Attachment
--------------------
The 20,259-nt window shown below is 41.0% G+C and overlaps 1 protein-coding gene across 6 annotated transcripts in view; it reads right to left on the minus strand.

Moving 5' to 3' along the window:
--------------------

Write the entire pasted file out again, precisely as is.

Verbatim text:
The 20,259-nt window shown below is 41.0% G+C and overlaps 1 protein-coding gene across 6 annotated transcripts in view; it reads right to left on the minus strand.

Moving 5' to 3' along the window: